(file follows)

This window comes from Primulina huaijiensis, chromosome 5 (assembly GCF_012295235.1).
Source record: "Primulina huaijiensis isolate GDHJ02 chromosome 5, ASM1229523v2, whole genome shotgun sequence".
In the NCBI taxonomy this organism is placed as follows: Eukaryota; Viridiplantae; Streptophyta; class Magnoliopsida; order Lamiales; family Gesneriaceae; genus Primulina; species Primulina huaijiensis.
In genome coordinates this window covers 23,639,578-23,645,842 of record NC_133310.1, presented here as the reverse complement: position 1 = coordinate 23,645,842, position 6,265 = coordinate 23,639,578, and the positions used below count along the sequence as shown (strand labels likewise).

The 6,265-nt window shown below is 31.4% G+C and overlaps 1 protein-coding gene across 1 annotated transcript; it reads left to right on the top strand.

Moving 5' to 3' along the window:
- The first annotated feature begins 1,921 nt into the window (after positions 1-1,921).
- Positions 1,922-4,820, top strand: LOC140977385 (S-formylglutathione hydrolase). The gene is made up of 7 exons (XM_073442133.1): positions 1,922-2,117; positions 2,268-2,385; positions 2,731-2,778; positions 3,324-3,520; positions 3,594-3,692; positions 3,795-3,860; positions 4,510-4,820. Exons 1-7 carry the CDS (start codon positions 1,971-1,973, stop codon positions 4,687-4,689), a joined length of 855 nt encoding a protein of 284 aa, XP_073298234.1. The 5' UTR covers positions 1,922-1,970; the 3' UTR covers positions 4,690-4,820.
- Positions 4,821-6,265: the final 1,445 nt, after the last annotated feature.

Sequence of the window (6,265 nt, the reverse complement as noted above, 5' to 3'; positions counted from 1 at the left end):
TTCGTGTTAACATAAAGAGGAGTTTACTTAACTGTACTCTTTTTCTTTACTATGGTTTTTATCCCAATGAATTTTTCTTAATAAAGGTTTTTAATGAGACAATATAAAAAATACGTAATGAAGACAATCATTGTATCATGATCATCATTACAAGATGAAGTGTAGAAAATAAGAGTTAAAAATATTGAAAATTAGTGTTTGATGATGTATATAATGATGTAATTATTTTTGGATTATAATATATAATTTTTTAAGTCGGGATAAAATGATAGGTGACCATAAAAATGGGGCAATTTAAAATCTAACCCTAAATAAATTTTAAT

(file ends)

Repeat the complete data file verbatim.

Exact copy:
This window comes from Primulina huaijiensis, chromosome 5 (assembly GCF_012295235.1).
Source record: "Primulina huaijiensis isolate GDHJ02 chromosome 5, ASM1229523v2, whole genome shotgun sequence".
In the NCBI taxonomy this organism is placed as follows: Eukaryota; Viridiplantae; Streptophyta; class Magnoliopsida; order Lamiales; family Gesneriaceae; genus Primulina; species Primulina huaijiensis.
In genome coordinates this window covers 23,639,578-23,645,842 of record NC_133310.1, presented here as the reverse complement: position 1 = coordinate 23,645,842, position 6,265 = coordinate 23,639,578, and the positions used below count along the sequence as shown (strand labels likewise).

The 6,265-nt window shown below is 31.4% G+C and overlaps 1 protein-coding gene across 1 annotated transcript; it reads left to right on the top strand.

Moving 5' to 3' along the window:
- The first annotated feature begins 1,921 nt into the window (after positions 1-1,921).
- Positions 1,922-4,820, top strand: LOC140977385 (S-formylglutathione hydrolase). The gene is made up of 7 exons (XM_073442133.1): positions 1,922-2,117; positions 2,268-2,385; positions 2,731-2,778; positions 3,324-3,520; positions 3,594-3,692; positions 3,795-3,860; positions 4,510-4,820. Exons 1-7 carry the CDS (start codon positions 1,971-1,973, stop codon positions 4,687-4,689), a joined length of 855 nt encoding a protein of 284 aa, XP_073298234.1. The 5' UTR covers positions 1,922-1,970; the 3' UTR covers positions 4,690-4,820.
- Positions 4,821-6,265: the final 1,445 nt, after the last annotated feature.

Sequence of the window (6,265 nt, the reverse complement as noted above, 5' to 3'; positions counted from 1 at the left end):
TTCGTGTTAACATAAAGAGGAGTTTACTTAACTGTACTCTTTTTCTTTACTATGGTTTTTATCCCAATGAATTTTTCTTAATAAAGGTTTTTAATGAGACAATATAAAAAATACGTAATGAAGACAATCATTGTATCATGATCATCATTACAAGATGAAGTGTAGAAAATAAGAGTTAAAAATATTGAAAATTAGTGTTTGATGATGTATATAATGATGTAATTATTTTTGGATTATAATATATAATTTTTTAAGTCGGGATAAAATGATAGGTGACCATAAAAATGGGGCAATTTAAAATCTAACCCTAAATAAATTTTAAT